DF: “What sets our camp apart is, number one, the relationship between the coaches and the kids. It’s not just a camp where kids go to pay their money and get taught basketball. We laugh. We have fun. We’re serious in getting the drills embedded into the kids’ minds, though. Number two, we’ve been taught by some of the best coaches in the nation. P.J. was coached by (current Texas A&M coach Mark) Turgeon. Ramon too. Personally, I was coached by (former Oklahoma and TCU coach) Billy Tubbs. Lance Harris had Gregg Marshall. We’re taking all of that training and putting into one bucket and pouring it on these kids. Why not be surrounded and taught by people who love the game and want to help others out? We also provide advanced training, as well as basic skills. We have tons of coaches that come in and recruit. We’ve had college coaches from Kansas, Texas, Oklahoma and Missouri come in. We just want to improve the talent around the city.”

PJ: “The thing that makes my camp better than the other camps is it’s cheaper, only being 60 bucks. It’s also for boys and girls. It’s all about learning and fun and each kid is featured one way or another on our web site. They all get uniforms and we set up an all-star game and kids from other states and cities will participate in it. And of course we have tons of great sponsors.”

How much does being former players, recognizable faces help out in connecting with kids?

PJ: “I think it definitely helps out a lot having former players at the camp. But we don’t just have WSU players. I’ve been working with Jawan McCullen, a former Arizona player and a McDonald’s All-American. We’ve been trying to get some kids from the high school that I went to and finished No. 1 in the country this year in Yates High School. I think having a lot of former players always helps parents feel comfortable knowing that the people teaching their kids are experienced in the game.”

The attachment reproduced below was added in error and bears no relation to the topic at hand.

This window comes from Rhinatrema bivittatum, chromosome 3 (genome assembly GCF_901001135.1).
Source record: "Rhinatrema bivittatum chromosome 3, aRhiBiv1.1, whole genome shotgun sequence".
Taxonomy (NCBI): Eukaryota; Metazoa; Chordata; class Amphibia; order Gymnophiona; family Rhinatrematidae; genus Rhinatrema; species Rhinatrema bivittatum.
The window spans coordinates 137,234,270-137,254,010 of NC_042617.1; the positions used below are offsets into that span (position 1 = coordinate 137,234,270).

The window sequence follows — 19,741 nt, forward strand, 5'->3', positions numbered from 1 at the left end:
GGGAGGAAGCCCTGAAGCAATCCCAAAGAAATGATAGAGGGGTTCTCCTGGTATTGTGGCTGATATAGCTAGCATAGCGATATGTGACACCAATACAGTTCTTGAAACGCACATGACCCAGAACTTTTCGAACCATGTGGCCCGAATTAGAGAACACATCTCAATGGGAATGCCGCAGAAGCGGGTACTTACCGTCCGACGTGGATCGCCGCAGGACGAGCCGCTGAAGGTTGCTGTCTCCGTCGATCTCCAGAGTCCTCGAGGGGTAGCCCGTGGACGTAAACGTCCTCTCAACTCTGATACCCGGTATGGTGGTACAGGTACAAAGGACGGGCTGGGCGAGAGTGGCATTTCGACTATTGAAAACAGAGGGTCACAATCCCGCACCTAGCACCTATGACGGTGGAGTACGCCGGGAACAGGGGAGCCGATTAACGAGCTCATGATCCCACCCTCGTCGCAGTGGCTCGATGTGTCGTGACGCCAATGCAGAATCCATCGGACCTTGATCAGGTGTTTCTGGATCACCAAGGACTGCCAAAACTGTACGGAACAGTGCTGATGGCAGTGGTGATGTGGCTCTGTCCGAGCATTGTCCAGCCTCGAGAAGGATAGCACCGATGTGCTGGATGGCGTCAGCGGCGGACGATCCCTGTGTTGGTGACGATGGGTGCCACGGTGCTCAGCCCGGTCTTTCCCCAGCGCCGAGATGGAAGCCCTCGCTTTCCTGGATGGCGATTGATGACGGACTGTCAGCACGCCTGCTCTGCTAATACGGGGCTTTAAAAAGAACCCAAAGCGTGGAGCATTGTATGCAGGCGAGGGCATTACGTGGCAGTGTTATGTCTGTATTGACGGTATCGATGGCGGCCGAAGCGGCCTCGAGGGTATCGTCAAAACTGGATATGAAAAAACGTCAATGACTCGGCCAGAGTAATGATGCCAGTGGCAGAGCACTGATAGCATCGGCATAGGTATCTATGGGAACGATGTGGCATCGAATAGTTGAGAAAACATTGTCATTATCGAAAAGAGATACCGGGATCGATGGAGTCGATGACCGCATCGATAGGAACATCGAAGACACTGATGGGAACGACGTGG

It sounds like you guys pride yourselves in the personal relationship, as well. Explain your philosophy on that bond between you and the kids.

DF: “I believe in encouragement to do better on and off the court. I believe that personal relationships with the players and them knowing our history shows them that we have positive attitudes off the court. Of course, we put our game face on when we’re on the court. But it shows them how to be off the court, too. We’re role models to those kids. That’s a key factor when coaches are recruiting. They’re not going to want a kid with a messed-up attitude. So we’re trying to encourage them to get to the next step and believe in it.”

Final question to leave everyone with, obviously everyone knows you guys love the game of basketball, but when did you know you wanted to help kids?

DF: “It’s always been my dream and my passion to help kids. I used to spend hours at the Lynette Woodard Center helping kids do drills. Before we would play pick-up ball, these kids would take over and we would work them out before we play. One of those kids was (former Wichita great) Dupree Lucas and you’ve seen the success that’s brought him. I just love helping other people out. That’s my dream. If these kids make it to the NBA, I want them to say D.J. Fisher helped me get there. That would mean more than getting a million dollars from them.”

PJ: “Well, I’ve always wanted to help others. I think one of my greatest accomplishments was when The Wichita Eagle did the decade article and it was me giving somebody a pair of shoes that made the list. I think that’s a testament to what type of people the city of Wichita has. I think the people here are great and they’ve helped me so much, so I’m just trying to give back to them.”